Netflix’s Sex/Life uses its title as a bludgeon—what you see is what you exactly get on screen. Explicitness abounds. However, the friction that Sex/Life chases more often turns into a rub. As it turns out, both good sex and a good life can bloom when fed full-throated fantasy. But for Sex/Life, its soapy sexuality washes away its potential potency.
The premise of Sex/Life doesn’t stray from stereotypes. The lead, Billie Connelly (Sarah Shahi), stares down a life of monotony while possessing all of the world’s markers of success and comfort: the wealthy and attractive husband (Mike Vogel) with a heart of gold; two beautiful children; a mansion in Greenwich, Connecticut. Her days consist of wandering around her large home in stylish nap dresses, exhausted by child-rearing—albeit with much help from her nanny—wondering who she’s become.
Flashbacks, mediated through overwrought voiceovers of her journaling, work to place the audience back into her Manhattan wild child yesteryears. Temptation, expectation, and frustration braid together the tapestry of Billie’s current sex life, and (if she’s being honest with herself) it’s the same as the toxic past she fantasizes about with exes. In particular, her longing for one incubus of an ex, Adam Demos (Brad Simon), looms as her end-all-be-all. The show’s main point of tension is waiting for Billie’s breaking point: a decision to stand by her current life or shatter it to pieces for a second chance at passion.
And yes, the cliches of the plot cloy the audience endlessly.
Sex/Life executive producer Stacy Rukeyser has toyed with the politics of fantasy before. As a Peabody-winning EP of Lifetime’s UnReal, Rukeyser probed the mirage of commercial fantasy with the world of reality TV. Contrary to this series, UnReal ignites its potential through a fresh POV from the production crew of a thinly veiled version of the Bachelor franchise: the machinations of “behind the scenes” work move to center stage. In Sex/Life, no such strides are taken to reinvigorate the narrative of women’s sexual desire or agency to a similar effect.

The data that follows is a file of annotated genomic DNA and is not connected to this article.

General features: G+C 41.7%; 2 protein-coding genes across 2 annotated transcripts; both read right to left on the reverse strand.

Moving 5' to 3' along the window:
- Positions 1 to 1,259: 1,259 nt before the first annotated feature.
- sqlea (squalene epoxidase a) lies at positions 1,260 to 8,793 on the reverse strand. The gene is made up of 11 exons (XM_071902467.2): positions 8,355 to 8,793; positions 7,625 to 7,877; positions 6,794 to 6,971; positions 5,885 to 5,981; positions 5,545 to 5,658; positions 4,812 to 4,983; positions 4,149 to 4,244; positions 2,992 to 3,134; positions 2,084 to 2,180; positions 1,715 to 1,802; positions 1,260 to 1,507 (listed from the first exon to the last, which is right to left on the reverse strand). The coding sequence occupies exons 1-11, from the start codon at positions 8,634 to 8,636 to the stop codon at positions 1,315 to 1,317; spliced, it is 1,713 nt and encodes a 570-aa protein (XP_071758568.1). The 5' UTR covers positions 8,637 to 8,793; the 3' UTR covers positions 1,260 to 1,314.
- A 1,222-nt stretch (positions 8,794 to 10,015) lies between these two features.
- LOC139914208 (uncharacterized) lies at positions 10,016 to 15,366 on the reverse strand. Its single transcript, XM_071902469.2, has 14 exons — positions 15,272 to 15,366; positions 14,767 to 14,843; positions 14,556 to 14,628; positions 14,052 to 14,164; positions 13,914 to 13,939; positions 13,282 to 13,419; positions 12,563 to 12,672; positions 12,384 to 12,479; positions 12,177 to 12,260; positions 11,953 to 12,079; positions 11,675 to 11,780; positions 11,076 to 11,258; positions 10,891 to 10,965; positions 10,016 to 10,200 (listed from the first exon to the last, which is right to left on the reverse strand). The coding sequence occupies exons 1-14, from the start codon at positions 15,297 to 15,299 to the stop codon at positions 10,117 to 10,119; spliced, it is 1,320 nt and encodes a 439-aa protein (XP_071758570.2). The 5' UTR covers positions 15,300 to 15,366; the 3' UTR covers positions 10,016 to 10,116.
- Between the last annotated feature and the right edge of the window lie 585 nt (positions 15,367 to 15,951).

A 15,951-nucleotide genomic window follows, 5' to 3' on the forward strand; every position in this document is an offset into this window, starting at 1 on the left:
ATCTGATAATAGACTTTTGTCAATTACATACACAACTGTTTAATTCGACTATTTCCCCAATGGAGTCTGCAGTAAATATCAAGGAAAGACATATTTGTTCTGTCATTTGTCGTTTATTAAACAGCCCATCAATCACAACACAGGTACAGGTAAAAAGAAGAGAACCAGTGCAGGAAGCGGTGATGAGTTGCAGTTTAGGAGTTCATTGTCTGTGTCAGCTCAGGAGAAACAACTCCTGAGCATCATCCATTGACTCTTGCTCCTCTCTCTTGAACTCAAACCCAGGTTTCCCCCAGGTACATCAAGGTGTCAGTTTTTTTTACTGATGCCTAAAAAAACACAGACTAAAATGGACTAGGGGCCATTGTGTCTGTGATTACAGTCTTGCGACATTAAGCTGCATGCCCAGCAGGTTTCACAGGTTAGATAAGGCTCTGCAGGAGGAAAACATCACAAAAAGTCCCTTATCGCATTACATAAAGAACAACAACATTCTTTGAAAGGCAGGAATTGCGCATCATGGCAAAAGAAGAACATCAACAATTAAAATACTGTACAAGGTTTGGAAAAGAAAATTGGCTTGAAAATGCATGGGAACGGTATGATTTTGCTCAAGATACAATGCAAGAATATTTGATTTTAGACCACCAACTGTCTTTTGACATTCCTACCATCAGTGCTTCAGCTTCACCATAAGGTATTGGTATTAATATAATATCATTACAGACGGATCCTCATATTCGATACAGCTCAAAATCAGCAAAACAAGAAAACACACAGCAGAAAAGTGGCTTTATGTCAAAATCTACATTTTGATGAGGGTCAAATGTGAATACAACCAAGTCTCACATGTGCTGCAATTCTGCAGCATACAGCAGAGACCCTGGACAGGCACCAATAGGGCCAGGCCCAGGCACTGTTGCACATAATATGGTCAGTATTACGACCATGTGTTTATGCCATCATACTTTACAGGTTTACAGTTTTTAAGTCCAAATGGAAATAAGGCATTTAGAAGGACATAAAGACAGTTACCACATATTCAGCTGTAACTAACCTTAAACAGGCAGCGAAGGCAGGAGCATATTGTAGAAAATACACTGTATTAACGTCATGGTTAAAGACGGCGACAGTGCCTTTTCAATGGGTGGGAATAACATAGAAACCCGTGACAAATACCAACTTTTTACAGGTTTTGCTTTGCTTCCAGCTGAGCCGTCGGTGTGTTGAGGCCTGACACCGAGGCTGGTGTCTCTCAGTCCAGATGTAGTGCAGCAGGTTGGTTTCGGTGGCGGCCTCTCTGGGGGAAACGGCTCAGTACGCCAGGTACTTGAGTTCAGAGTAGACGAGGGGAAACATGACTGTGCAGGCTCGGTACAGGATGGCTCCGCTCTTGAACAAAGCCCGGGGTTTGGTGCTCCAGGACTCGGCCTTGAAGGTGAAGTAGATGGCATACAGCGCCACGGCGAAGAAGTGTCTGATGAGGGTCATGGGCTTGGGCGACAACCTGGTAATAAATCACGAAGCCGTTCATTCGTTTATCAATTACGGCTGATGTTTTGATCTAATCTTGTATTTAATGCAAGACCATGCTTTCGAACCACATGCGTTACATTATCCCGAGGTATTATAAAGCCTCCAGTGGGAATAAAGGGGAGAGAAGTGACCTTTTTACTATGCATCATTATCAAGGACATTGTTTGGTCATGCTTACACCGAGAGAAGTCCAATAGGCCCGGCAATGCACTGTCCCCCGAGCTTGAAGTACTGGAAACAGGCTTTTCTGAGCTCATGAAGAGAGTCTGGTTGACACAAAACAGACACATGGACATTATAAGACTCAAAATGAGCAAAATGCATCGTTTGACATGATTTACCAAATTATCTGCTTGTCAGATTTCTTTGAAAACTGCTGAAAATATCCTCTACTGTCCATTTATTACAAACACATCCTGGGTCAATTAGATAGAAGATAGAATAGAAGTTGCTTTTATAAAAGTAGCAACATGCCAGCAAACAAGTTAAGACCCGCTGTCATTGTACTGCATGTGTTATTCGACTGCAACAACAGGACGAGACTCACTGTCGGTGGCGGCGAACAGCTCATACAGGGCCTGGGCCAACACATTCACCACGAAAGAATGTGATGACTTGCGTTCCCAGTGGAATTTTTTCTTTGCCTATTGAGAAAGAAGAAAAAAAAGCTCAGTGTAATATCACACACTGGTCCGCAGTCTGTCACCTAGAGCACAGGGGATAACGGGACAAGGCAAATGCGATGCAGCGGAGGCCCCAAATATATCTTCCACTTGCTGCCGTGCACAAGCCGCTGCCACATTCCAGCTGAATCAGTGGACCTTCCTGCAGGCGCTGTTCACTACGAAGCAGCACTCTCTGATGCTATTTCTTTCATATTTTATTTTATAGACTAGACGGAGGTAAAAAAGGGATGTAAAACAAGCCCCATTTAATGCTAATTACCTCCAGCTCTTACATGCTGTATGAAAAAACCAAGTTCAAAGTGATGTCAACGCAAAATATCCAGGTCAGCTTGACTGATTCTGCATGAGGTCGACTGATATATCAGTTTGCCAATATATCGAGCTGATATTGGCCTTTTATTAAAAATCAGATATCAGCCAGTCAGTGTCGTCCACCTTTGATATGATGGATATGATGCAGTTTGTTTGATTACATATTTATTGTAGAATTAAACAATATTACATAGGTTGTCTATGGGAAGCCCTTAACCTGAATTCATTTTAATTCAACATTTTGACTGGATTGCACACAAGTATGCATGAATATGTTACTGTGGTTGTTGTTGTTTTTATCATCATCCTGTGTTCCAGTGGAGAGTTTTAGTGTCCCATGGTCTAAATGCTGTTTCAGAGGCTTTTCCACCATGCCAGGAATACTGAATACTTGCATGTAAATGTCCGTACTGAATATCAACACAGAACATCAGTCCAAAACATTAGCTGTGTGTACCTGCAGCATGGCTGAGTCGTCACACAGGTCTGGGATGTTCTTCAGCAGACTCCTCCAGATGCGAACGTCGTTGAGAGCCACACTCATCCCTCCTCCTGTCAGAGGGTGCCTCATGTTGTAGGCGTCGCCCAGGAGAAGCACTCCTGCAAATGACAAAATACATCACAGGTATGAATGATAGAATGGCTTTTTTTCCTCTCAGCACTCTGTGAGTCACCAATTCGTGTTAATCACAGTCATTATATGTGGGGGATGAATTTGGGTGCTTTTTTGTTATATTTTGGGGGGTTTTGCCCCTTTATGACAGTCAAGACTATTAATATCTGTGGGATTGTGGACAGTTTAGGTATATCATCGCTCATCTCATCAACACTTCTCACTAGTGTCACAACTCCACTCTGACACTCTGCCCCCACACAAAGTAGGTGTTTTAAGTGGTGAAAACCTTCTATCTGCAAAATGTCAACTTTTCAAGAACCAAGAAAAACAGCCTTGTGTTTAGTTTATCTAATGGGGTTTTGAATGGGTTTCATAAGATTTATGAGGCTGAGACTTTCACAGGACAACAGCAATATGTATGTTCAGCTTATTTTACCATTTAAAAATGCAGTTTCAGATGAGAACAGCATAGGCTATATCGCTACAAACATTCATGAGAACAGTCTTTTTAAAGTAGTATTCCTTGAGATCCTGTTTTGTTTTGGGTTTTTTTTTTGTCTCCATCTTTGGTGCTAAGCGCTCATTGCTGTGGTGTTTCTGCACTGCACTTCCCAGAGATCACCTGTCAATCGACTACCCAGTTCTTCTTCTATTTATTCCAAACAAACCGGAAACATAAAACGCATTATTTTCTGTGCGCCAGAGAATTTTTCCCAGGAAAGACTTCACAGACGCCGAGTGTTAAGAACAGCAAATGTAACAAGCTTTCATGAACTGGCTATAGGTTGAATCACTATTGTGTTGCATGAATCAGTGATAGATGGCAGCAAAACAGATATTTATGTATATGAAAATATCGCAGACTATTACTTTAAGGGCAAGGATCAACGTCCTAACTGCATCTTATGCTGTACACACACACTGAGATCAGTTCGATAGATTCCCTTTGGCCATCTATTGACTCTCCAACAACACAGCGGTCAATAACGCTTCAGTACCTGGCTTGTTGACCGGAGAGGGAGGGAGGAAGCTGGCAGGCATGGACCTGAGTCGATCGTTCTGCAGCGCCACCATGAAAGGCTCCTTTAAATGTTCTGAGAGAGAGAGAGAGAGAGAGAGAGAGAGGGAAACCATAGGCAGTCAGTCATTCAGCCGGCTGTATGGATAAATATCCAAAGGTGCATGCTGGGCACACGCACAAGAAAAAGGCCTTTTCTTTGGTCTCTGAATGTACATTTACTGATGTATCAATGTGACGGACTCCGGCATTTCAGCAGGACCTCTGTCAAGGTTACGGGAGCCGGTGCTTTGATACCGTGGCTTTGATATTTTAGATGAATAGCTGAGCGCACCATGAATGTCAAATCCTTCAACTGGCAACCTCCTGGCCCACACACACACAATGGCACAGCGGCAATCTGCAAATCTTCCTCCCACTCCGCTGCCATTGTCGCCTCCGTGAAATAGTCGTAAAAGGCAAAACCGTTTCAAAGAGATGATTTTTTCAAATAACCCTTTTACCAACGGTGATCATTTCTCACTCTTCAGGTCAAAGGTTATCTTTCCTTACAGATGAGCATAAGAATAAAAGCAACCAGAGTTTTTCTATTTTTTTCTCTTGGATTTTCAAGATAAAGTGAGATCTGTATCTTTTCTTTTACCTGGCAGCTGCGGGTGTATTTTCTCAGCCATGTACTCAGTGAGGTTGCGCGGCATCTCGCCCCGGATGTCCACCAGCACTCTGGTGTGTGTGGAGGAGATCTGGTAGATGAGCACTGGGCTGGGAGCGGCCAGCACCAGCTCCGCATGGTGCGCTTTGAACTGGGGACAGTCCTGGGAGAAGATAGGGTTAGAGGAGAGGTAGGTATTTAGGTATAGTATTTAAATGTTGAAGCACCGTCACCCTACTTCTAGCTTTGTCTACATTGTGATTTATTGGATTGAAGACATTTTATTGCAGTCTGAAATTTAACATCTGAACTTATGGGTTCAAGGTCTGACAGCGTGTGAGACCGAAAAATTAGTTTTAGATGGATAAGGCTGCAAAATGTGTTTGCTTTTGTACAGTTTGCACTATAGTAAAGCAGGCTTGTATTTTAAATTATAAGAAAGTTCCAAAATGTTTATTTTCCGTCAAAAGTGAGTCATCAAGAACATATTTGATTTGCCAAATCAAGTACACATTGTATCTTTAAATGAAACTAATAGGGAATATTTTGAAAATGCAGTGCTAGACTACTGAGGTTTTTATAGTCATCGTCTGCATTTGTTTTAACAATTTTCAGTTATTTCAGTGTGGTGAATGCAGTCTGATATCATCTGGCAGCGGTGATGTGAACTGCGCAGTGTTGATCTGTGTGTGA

Framed sympathetically, questions about ethical fantasy and the smokescreen of nostalgia do worm their way into the foreground in this series. Its most intriguing scenes deal with Billie’s husband and his attempts to reenact her sex diary entries about another man, along with Billie’s awareness that she has a secret reader—and the potential to manipulate him.
In truth, Sex/Life doesn’t attempt to push the boundaries within its soap opera genre. It fulfills its duties as a bodice-ripper of show, pedalling lifestyle porn that still fails to satisfy Billie, but hopes to arouse its viewers with jealousy. The sex of the show feels modeled after After, the adapted-to-screen Harry Styles fanfic, only ratched up for an older demographic disaffected women within marriages and with children. Notably, the scenes do visually operate from the lens of women’s desire; the camera grazes over the male body with an attention that’s welcome after years of male gaze in television.
Still, Sex/Life chases cheap thrills over truly sexy depictions of sexuality. Thinking over recent TV’s steamiest moments from Normal People’s Connell touching Marianne’s back at the pool to Bridgerton’s Regé-Jean Page’s internet-breaking sex scenes, these moments worked because of the shows’ investment into character motivation. Sex/Life mistakes that sugar high as what Billie would call her longed-after “love bubble.” It’s no wonder the show pops—no one performs that well in bed with so many empty calories.
Sex/Life premieres Friday, June 25th on Netflix.
Katherine Smith is Virginia-based freelance writer and contributor to Paste Magazine. For her musings on popular culture, politics, and beyond, find her on Twitter @k_marie_smith
For all the latest TV news, reviews, lists and features, follow @Paste_TV.